This half term I've carved pumpkins, painted gravestones, strung up bats (card ones only - don't worry) and draped the house with fake cobwebs but sadly done little by way of gardening. In fact the only fork wielding I've done was weeding the village playground whilst trying not to dig up a dead cat.*
But if anyone has more energy than I can muster this weekend, you could try this easy project: making a mini wildlife pond.
It's one of a number of films I've made for intoGardens on Gardening with Children - you can see the others here.
Sadly these films have highlighted a few hitherto unacknowledged facts:
1) I say 'beautiful' and 'lovely' A LOT. And yes, that is as irritating as it sounds
2) I wear ridiculously short shorts. There is a MDAL** line that should not be crossed. I always knew I brushed this line more often than was seemly - I now realise I have not just crossed it but that, when I look back, I may need binoculars to see it.
3) When you turn on a camera you can guarantee that someone will ALWAYS start mowing the lawn, strimming the weeds or juggling with chainsaws - just, you know, to add a bit of audio ambience.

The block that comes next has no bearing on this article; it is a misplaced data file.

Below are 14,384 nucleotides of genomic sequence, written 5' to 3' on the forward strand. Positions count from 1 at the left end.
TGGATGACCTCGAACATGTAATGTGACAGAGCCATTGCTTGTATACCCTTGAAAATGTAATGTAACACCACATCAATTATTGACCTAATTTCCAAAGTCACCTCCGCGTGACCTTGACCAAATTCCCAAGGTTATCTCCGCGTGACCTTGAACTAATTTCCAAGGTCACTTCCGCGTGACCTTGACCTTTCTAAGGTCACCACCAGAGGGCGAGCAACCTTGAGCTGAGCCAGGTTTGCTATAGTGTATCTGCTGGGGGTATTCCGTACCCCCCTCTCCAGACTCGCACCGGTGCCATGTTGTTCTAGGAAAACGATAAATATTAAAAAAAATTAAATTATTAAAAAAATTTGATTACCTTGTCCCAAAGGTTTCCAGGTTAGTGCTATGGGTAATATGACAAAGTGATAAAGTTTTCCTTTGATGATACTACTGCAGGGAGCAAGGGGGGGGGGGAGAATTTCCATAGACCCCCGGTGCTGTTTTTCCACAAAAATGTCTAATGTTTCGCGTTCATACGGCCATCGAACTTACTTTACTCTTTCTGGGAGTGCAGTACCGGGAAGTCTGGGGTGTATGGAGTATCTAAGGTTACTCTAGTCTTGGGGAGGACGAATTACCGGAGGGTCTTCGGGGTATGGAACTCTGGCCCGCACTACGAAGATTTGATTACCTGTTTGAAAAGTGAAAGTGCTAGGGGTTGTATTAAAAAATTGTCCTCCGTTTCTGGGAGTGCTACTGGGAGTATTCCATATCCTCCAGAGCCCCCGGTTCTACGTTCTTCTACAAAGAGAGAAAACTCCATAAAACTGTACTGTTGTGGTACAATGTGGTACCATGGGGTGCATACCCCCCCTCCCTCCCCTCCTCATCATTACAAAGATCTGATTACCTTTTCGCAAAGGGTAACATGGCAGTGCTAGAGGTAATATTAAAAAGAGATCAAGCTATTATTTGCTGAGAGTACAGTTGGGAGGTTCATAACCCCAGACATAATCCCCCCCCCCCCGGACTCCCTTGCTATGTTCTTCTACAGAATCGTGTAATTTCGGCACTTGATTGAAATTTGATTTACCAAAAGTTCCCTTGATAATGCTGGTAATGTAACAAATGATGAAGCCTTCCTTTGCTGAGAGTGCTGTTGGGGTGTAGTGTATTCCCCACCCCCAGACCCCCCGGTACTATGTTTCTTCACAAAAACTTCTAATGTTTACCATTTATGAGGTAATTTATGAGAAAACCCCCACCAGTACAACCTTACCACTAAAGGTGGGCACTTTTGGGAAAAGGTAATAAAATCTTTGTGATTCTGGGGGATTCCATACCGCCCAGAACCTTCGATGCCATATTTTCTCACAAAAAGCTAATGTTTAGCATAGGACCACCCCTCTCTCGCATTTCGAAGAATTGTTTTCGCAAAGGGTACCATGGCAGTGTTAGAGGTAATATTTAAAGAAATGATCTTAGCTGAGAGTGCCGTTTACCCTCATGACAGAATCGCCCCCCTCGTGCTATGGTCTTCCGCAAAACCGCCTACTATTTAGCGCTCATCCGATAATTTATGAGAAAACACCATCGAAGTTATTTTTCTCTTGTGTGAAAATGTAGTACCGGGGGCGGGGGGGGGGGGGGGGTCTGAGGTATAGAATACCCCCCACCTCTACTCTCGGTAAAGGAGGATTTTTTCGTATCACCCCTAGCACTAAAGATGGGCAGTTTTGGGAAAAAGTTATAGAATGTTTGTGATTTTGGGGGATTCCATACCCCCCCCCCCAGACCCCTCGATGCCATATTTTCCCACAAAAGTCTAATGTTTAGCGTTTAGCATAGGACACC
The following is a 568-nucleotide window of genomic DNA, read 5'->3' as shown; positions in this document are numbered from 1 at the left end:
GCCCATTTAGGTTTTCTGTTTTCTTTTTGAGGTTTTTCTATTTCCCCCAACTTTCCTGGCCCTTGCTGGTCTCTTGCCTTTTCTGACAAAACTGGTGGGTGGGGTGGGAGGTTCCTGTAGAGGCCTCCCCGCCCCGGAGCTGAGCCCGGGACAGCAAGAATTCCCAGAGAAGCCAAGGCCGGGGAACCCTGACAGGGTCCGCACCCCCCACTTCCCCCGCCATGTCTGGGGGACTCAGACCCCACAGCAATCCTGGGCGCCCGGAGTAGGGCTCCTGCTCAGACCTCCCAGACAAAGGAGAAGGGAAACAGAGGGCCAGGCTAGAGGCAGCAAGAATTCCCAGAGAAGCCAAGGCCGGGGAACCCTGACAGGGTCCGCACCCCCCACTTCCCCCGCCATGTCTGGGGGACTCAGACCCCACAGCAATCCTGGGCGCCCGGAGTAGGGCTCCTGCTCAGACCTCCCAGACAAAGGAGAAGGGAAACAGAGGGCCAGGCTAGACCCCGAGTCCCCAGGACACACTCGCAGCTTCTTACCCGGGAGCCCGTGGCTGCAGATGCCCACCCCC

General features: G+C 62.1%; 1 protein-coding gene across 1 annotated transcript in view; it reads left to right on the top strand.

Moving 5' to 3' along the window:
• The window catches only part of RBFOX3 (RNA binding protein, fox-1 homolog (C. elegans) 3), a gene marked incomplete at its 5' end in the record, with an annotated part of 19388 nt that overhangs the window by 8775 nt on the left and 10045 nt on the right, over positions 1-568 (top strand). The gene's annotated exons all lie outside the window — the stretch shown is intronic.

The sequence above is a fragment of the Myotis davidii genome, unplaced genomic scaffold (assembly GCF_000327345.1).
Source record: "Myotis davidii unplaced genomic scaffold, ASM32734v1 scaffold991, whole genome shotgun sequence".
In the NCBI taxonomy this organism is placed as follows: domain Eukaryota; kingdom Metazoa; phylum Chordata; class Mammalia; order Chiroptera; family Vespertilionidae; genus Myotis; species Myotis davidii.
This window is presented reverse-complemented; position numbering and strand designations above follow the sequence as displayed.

*I know one is there because I buried it. It's a long story. Feel free to opt out anytime you fancy...
I'm not in the habit of burying dead cats but this one looked very much like my own lovely tabby Eric. In fact, so like it that I picked up the body from the side of the road, took it home sobbing at my loss, only to be greeted by Eric, very much alive and now much perturbed to find his owner was obviously a cat-murdering fiend.
So Eric scarpers for the rest of the day and I'm left holding a dead cat. After, as police would put it, extensive door-to-door enquiries, a visit to the vet's to check for chips (the micro- type - not the fried fish accompaniment) and one unsuccessful identification a la SIlent Witness, I was still no nearer finding its owner.
As a very dear old lady once told me "fish and visitors - they're best got rid of after three days" - and I was beginning to think 'fish' might easily be substituted by 'dead cats' in these words of wisdom. So after another day of poor Cat (as I had unimaginatively christened it) lying in state in an old veg box in the log store, I took him down the village playing fields for a green burial. It was an emotional affair - I said nice things about chasing mice and sleeping by fires, and laid Cat to rest.
So there you have it. I now have to avoid inadvertent feline exhumation everytime I turn the soil.
**Mutton Dressed As Lamb